Yesterday eight banks involved in Snap's IPO gave it positive ratings, including JP Morgan and Goldman Sachs, leading the stock to put on 4.79 percent to close at $23.83.
Morgan Stanley analyst Brian Nowak started Snap with an "overweight" rating and a $28-price target.
"SNAP's engaged/hard-to-reach millennial users and unique video offerings should attract significant ad dollars," he wrote in a research note.
While Snap remains below its peak of $29 its stock has almost doubled in value since its debut at the start of the month.
Since that day shares in Snapchat's parent company have been on a roller coaster ride.
The app maker got off to a strong start, climbing as high as $29 the day after it listed at an IPO price of $17.
Things quickly went in the opposite direction, but while the stock went backwards it remained above its IPO price.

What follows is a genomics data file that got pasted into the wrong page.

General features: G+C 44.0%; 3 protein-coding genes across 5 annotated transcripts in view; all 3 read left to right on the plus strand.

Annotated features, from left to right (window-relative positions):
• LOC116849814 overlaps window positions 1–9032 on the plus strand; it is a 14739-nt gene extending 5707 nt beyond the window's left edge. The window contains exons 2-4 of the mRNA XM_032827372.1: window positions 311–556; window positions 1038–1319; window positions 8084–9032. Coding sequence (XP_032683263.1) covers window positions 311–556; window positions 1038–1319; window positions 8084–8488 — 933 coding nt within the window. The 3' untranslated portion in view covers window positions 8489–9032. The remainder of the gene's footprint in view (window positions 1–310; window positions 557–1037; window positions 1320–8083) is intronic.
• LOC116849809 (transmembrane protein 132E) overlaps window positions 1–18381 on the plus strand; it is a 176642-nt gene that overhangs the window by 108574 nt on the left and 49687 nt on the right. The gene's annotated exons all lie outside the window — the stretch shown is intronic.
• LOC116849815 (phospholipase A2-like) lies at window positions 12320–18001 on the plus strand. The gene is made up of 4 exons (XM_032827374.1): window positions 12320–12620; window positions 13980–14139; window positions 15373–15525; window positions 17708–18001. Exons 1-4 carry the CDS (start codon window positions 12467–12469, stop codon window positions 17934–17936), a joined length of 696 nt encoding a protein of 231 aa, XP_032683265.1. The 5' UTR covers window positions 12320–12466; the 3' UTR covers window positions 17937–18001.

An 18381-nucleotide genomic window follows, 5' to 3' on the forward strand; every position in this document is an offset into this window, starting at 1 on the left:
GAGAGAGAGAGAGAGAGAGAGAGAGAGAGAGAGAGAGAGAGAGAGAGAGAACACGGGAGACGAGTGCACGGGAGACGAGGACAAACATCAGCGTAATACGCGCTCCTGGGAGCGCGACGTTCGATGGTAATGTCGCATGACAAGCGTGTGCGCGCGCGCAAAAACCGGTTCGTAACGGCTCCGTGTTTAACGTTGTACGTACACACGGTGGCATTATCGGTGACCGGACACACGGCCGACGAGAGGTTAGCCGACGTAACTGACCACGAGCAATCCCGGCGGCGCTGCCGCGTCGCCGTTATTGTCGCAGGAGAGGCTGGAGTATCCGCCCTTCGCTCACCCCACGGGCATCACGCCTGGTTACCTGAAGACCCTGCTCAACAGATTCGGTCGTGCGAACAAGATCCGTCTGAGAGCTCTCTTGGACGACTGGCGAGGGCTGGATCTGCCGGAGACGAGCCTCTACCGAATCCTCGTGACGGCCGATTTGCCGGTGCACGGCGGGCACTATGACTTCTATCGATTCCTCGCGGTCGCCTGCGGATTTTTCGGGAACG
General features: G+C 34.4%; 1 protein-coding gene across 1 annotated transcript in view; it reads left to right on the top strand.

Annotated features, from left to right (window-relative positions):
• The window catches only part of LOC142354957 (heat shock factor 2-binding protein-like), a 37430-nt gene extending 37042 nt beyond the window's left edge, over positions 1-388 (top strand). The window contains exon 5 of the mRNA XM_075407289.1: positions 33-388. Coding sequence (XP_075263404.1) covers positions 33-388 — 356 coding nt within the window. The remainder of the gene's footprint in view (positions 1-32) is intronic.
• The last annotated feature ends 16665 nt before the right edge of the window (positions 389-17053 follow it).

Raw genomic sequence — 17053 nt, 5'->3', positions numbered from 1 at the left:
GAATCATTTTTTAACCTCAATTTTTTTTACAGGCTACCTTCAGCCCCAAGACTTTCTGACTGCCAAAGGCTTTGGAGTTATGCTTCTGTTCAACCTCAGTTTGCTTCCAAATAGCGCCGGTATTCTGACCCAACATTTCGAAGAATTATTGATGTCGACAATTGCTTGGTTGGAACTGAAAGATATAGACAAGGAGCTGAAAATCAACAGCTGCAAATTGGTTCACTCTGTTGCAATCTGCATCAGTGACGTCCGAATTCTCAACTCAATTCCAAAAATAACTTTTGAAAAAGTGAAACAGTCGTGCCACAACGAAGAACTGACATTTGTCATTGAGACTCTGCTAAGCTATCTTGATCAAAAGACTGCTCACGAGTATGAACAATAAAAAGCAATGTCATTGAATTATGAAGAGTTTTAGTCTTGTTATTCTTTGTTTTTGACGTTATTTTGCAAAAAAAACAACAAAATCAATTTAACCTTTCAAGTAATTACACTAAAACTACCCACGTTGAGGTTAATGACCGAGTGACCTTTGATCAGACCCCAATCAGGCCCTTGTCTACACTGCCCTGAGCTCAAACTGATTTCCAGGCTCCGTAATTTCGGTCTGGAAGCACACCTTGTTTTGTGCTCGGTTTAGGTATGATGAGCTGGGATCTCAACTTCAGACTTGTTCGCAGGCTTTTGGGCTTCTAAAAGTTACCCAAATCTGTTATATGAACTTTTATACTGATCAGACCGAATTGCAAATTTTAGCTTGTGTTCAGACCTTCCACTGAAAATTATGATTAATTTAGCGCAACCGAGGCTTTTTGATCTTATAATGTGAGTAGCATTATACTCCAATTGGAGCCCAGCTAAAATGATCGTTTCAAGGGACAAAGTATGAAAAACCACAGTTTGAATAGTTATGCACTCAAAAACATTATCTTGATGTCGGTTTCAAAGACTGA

This was despite a number of commentators warning that the company may never turn a profit due to slowing user growth, widening losses and lack of voting rights for outside investors..
Last week the stock was given its first "buy" rating and rose above $20 on the news.
Monness, Crespi, Hardt put a price target of $25 on Snap, leading the shares to climb more than three percent last Friday.
"We recognize we are potentially giving too much credit for unproven skills in building a business, rather than just a product, but we see more to Snap than many suggest," analyst James Cakmak said in a note to investors.